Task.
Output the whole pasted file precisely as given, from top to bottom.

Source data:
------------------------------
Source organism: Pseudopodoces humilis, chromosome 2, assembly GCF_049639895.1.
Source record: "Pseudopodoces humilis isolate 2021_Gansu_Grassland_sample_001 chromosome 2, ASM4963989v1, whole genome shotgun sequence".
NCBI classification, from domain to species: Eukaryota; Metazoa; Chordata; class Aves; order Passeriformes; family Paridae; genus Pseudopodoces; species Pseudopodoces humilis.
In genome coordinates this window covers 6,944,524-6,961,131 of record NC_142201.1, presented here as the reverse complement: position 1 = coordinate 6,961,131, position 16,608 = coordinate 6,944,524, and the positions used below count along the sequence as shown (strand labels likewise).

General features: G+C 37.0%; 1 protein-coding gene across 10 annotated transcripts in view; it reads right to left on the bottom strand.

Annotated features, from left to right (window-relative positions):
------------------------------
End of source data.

Source organism: Pseudopodoces humilis, chromosome 2, assembly GCF_049639895.1.
Source record: "Pseudopodoces humilis isolate 2021_Gansu_Grassland_sample_001 chromosome 2, ASM4963989v1, whole genome shotgun sequence".
NCBI classification, from domain to species: Eukaryota; Metazoa; Chordata; class Aves; order Passeriformes; family Paridae; genus Pseudopodoces; species Pseudopodoces humilis.
In genome coordinates this window covers 6,944,524-6,961,131 of record NC_142201.1, presented here as the reverse complement: position 1 = coordinate 6,961,131, position 16,608 = coordinate 6,944,524, and the positions used below count along the sequence as shown (strand labels likewise).

General features: G+C 37.0%; 1 protein-coding gene across 10 annotated transcripts in view; it reads right to left on the bottom strand.

Annotated features, from left to right (window-relative positions):